Bootstrap your Mac into an existing Munki environment.
Shell
Latest commit 304f501 Jul 5, 2016 @dooglahs 1.7 (20160613). Refactored post scripts creation to a single stage. A…
…dded JumpCloud support; to create the user in JC (needs work!), install the client, add the machine, add to a default tag, add the user to the machine, and make the user admin of their machine.
Permalink
Failed to load latest commit information.
LICENSE
README.md
munki-client-bootstrap-defaults.txt
munki-client-bootstrap.sh

README.md

munki-client-bootstrap.sh

On a Mac computer with an existing Munki Server, this bash script installs MunkiTools client and its base settings, then optionally munki-enroll, the local admin and user, FileVault, JumpCloud and a few other items. This is essentially thin imaging utilizing Munki on a computer fresh out of the box or already in production.

Specifically...

munki-client-bootstrap.sh follows this workflow:

1: If figures out if you are on a locally booted Mac or the Recovery Drive.

2: It figures out some default paths (specifically to the script and to the Target Drive)

3: It asks you a couple questions to sort out the local user.

4: It then uses settings to:

  • Install the MunkiTools client and set default preferences so it works.
  • Optionally does munki-enroll.
  • Optionally creates a local admin (if not extant).
  • Optionally creates the user (if not extant).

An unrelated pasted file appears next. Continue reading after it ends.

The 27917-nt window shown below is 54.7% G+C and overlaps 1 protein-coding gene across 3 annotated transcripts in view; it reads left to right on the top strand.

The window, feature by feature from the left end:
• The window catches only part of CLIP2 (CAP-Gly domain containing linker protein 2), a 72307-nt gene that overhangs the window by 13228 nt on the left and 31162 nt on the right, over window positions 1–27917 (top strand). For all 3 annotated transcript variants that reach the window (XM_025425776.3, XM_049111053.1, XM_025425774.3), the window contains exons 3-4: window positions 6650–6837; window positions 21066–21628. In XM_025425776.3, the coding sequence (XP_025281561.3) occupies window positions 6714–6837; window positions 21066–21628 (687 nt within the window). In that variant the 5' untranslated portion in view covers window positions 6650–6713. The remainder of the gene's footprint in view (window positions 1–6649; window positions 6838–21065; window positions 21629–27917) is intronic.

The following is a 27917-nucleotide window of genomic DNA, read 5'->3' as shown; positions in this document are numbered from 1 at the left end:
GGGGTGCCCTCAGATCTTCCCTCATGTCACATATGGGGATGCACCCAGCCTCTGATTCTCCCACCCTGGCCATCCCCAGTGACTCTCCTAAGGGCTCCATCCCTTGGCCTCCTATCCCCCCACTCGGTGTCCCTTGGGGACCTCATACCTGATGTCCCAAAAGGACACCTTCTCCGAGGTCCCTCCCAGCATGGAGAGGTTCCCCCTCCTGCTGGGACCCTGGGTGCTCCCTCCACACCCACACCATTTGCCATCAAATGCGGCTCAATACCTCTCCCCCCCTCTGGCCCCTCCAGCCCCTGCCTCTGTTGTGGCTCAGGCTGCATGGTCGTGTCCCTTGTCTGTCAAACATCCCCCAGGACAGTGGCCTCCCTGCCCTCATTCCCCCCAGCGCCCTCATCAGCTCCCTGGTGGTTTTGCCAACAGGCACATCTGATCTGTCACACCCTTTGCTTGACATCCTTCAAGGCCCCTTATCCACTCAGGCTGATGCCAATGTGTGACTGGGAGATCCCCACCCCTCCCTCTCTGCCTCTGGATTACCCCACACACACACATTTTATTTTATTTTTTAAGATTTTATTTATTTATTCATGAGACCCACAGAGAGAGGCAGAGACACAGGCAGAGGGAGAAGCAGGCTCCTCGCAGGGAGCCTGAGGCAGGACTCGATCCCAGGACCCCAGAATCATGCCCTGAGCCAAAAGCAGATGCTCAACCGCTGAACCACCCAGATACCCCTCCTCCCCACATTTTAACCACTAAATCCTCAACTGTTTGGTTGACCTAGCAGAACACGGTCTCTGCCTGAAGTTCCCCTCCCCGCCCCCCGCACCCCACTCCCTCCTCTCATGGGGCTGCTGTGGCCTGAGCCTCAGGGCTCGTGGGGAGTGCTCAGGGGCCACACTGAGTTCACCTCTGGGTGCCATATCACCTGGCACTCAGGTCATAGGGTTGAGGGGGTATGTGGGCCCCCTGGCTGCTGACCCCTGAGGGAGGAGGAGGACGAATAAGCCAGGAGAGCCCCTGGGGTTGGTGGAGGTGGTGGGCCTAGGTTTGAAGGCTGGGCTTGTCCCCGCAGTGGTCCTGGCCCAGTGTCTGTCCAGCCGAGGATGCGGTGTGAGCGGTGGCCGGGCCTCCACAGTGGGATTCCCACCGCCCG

• Optionally installs FileVault Masterkey and encrypts with local admin and user enabled.
  • Optionally installs the JumpCloud client and uses the JumpCloud API to update the JC Console.

Some of these actions occur in a script created on the fly and run as a LaunchDaemon on the first reboot.

This version isn't perfect but works well in house. See Caveats below.

Use Cases

  • With fresh out-of-the-box Macs I boot up on the Recovery Drive, run the script and can have the computer ready to go with all in-house apps, updates, user and local admin, encryption and many base settings in <20 minutes.
  • With an existing computer I can enroll it with Munki, insure there's a local admin, update all software and updates and have it encrypted in <15 minutes.
  • If I need to wipe a computer and reinstall it I can boot from a Install OS X Yosemite partition, wipe the drive, reinstall and run the first bullet point once done; this process takes <30 minutes.
  • If I need to transfer ownership of a computer the script does that, too, by changing the computer name, updating the ClientIdentifier (and creating a manifest if needed), installing and updating the software and creating the new user.

Usage

Place the following in a single location:

  • this script; make sure it is executable!
  • the script defaults file, filled out with your settings
  • (optional) a MunkiTools installer
  • (optional) a folder called FileVaultMaster containing your FileVaultMaster.keychain

I use a USB stick that has two partitions:

  • /Volumes/Install OS X El Capitan (which I keep up to date with the latest version)